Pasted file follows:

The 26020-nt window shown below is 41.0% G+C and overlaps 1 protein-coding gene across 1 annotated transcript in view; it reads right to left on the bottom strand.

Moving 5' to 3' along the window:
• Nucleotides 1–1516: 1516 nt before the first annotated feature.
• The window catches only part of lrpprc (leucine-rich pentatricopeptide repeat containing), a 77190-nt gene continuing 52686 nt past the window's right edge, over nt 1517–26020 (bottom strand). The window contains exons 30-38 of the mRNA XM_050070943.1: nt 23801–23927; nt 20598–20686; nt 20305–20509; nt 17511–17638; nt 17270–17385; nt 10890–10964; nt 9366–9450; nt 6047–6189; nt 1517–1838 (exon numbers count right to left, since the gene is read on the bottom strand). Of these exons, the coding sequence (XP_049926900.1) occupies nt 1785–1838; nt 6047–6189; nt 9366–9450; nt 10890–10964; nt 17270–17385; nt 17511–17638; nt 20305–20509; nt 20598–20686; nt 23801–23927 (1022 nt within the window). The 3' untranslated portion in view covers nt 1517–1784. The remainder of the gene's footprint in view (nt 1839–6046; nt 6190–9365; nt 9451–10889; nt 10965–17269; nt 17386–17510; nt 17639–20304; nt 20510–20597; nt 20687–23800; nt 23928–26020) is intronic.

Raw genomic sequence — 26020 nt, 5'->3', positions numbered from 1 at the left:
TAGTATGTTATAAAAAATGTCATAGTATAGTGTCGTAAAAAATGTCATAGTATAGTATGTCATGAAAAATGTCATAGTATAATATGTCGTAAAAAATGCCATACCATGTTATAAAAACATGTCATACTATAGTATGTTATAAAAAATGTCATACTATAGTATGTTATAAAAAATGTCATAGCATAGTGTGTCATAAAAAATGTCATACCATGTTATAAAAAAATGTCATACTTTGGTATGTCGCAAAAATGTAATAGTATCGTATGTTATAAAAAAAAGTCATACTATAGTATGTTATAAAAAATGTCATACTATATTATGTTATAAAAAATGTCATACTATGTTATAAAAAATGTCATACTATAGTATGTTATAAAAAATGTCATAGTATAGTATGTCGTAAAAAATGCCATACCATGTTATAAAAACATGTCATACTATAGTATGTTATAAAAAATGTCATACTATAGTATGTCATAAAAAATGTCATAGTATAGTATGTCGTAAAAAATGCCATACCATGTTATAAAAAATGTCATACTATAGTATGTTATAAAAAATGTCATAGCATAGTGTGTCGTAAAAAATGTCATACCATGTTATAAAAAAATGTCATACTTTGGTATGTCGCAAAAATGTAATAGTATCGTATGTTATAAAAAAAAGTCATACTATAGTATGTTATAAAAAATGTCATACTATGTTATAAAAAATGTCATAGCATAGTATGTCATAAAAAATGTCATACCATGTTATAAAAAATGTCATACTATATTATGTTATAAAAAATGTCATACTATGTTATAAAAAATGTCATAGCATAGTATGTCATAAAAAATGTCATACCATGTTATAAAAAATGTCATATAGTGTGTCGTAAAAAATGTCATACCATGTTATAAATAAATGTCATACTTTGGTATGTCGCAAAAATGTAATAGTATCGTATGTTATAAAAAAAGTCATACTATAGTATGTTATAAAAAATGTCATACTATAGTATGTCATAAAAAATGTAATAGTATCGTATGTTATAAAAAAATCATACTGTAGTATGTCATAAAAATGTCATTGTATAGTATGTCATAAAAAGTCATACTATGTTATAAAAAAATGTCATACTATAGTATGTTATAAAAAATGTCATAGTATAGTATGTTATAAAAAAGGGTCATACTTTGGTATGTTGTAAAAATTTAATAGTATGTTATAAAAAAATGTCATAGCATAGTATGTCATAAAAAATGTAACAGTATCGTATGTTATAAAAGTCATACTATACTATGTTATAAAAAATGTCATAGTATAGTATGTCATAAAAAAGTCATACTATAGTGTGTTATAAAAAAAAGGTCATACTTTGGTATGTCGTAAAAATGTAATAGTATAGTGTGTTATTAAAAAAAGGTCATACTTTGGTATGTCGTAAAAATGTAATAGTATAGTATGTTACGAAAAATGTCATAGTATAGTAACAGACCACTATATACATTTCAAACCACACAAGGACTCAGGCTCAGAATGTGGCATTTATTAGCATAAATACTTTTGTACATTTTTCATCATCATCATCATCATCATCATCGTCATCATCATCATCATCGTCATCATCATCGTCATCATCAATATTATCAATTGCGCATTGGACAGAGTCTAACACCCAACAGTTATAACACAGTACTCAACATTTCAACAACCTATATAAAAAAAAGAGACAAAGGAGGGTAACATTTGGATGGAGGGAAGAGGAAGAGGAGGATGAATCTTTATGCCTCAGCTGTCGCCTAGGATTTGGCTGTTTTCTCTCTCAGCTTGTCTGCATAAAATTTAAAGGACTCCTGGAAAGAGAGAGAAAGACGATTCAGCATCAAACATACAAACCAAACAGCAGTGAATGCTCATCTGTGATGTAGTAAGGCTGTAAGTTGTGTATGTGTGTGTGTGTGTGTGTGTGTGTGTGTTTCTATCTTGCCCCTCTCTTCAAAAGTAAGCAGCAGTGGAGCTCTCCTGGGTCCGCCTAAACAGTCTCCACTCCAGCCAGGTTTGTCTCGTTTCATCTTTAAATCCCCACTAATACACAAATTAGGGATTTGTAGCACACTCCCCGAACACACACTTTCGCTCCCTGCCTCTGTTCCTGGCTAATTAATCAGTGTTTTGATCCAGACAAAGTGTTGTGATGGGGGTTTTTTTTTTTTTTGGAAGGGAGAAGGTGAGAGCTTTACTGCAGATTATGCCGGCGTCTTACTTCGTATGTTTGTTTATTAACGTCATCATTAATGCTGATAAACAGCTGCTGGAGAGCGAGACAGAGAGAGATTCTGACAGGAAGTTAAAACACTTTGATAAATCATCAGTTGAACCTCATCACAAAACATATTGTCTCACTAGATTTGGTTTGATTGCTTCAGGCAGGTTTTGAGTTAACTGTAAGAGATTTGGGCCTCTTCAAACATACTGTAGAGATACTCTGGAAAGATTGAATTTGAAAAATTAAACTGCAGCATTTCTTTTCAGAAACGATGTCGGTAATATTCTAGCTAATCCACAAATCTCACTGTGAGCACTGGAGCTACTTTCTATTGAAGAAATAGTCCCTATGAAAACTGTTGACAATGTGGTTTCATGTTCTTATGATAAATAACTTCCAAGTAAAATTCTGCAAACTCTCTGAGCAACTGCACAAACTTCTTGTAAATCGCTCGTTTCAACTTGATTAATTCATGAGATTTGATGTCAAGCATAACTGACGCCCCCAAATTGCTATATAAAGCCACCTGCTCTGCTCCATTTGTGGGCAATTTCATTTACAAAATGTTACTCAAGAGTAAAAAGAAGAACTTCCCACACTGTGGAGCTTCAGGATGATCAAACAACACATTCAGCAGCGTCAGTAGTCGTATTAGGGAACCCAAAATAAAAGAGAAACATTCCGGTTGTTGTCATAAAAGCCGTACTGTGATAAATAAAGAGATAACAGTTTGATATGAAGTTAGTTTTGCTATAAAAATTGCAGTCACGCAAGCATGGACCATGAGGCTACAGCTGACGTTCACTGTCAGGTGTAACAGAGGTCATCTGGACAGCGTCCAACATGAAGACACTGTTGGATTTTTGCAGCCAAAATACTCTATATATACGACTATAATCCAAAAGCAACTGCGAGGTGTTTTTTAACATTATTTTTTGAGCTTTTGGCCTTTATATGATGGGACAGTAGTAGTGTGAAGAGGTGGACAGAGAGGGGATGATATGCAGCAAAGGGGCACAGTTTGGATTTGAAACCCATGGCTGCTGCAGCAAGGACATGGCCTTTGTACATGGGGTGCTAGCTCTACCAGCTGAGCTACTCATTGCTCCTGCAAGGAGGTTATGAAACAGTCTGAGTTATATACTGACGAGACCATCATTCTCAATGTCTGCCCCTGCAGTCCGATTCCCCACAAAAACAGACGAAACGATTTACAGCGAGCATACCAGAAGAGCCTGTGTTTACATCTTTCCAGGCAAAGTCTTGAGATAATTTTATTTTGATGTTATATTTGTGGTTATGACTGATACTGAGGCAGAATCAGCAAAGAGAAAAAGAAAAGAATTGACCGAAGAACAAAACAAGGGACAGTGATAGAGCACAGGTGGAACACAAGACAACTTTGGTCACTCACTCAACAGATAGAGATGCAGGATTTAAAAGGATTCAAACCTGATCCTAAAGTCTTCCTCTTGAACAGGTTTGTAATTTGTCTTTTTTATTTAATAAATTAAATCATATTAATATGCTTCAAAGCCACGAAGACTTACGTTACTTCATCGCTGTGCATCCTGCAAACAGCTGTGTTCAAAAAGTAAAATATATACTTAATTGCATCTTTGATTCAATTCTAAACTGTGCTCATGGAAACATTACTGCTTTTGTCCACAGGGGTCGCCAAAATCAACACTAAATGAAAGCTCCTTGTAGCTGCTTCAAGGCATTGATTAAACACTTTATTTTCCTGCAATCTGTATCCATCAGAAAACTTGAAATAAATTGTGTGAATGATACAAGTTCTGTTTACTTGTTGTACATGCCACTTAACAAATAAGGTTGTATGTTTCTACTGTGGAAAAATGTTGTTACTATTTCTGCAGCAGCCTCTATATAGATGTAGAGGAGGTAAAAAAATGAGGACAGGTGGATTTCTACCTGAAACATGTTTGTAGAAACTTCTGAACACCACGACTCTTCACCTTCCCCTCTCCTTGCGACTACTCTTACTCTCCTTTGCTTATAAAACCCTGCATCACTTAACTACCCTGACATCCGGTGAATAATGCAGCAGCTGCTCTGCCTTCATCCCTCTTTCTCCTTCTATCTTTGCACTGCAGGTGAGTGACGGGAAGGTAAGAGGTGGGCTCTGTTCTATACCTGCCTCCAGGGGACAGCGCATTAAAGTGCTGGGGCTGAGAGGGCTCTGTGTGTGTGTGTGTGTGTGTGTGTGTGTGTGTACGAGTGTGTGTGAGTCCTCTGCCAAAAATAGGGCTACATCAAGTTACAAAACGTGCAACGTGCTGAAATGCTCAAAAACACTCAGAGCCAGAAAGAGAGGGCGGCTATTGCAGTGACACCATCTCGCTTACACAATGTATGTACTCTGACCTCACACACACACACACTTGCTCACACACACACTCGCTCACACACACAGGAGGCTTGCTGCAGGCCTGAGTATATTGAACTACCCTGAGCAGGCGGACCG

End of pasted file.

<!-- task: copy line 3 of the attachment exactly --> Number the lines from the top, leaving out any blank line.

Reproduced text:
• Nucleotides 1–1516: 1516 nt before the first annotated feature.